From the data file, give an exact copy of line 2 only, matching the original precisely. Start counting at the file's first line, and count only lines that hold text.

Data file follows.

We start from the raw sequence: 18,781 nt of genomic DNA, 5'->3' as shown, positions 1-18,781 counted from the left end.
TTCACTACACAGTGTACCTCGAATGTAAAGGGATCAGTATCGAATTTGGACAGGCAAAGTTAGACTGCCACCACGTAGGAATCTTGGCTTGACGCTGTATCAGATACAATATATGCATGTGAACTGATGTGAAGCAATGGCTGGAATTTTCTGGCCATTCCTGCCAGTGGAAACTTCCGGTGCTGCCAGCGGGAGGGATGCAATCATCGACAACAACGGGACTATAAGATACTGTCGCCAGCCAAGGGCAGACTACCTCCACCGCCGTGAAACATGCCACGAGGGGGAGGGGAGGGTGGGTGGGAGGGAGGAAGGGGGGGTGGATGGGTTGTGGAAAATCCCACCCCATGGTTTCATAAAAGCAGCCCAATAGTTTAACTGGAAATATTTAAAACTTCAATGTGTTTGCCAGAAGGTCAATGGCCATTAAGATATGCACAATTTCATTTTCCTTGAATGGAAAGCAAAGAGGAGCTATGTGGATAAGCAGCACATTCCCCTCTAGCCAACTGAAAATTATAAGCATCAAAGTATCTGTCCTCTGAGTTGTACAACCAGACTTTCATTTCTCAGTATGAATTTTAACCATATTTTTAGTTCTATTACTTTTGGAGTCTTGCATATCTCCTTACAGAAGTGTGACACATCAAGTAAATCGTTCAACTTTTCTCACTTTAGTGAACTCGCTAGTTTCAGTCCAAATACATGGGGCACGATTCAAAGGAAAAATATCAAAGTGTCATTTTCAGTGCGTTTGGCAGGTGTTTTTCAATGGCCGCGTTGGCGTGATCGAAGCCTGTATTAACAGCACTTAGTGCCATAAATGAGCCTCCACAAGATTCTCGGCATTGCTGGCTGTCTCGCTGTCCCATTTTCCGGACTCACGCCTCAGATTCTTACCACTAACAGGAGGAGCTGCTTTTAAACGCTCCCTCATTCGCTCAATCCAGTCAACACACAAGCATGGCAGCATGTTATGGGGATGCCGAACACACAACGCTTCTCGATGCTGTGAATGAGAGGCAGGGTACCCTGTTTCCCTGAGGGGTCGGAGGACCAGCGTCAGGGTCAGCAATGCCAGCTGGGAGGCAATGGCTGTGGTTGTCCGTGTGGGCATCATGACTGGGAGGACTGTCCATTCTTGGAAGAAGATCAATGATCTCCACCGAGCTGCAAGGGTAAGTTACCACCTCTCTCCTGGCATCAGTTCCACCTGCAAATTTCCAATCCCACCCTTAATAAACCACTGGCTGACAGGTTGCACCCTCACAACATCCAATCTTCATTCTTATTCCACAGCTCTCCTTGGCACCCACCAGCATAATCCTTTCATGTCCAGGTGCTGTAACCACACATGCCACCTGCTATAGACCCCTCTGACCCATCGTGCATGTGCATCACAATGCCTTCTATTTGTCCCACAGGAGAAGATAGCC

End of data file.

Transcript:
TTCACTACACAGTGTACCTCGAATGTAAAGGGATCAGTATCGAATTTGGACAGGCAAAGTTAGACTGCCACCACGTAGGAATCTTGGCTTGACGCTGTATCAGATACAATATATGCATGTGAACTGATGTGAAGCAATGGCTGGAATTTTCTGGCCATTCCTGCCAGTGGAAACTTCCGGTGCTGCCAGCGGGAGGGATGCAATCATCGACAACAACGGGACTATAAGATACTGTCGCCAGCCAAGGGCAGACTACCTCCACCGCCGTGAAACATGCCACGAGGGGGAGGGGAGGGTGGGTGGGAGGGAGGAAGGGGGGGTGGATGGGTTGTGGAAAATCCCACCCCATGGTTTCATAAAAGCAGCCCAATAGTTTAACTGGAAATATTTAAAACTTCAATGTGTTTGCCAGAAGGTCAATGGCCATTAAGATATGCACAATTTCATTTTCCTTGAATGGAAAGCAAAGAGGAGCTATGTGGATAAGCAGCACATTCCCCTCTAGCCAACTGAAAATTATAAGCATCAAAGTATCTGTCCTCTGAGTTGTACAACCAGACTTTCATTTCTCAGTATGAATTTTAACCATATTTTTAGTTCTATTACTTTTGGAGTCTTGCATATCTCCTTACAGAAGTGTGACACATCAAGTAAATCGTTCAACTTTTCTCACTTTAGTGAACTCGCTAGTTTCAGTCCAAATACATGGGGCACGATTCAAAGGAAAAATATCAAAGTGTCATTTTCAGTGCGTTTGGCAGGTGTTTTTCAATGGCCGCGTTGGCGTGATCGAAGCCTGTATTAACAGCACTTAGTGCCATAAATGAGCCTCCACAAGATTCTCGGCATTGCTGGCTGTCTCGCTGTCCCATTTTCCGGACTCACGCCTCAGATTCTTACCACTAACAGGAGGAGCTGCTTTTAAACGCTCCCTCATTCGCTCAATCCAGTCAACACACAAGCATGGCAGCATGTTATGGGGATGCCGAACACACAACGCTTCTCGATGCTGTGAATGAGAGGCAGGGTACCCTGTTTCCCTGAGGGGTCGGAGGACCAGCGTCAGGGTCAGCAATGCCAGCTGGGAGGCAATGGCTGTGGTTGTCCGTGTGGGCATCATGACTGGGAGGACTGTCCATTCTTGGAAGAAGATCAATGATCTCCACCGAGCTGCAAGGGTAAGTTACCACCTCTCTCCTGGCATCAGTTCCACCTGCAAATTTCCAATCCCACCCTTAATAAACCACTGGCTGACAGGTTGCACCCTCACAACATCCAATCTTCATTCTTATTCCACAGCTCTCCTTGGCACCCACCAGCATAATCCTTTCATGTCCAGGTGCTGTAACCACACATGCCACCTGCTATAGACCCCTCTGACCCATCGTGCATGTGCATCACAATGCCTTCTATTTGTCCCACAGGAGAAGATAGCC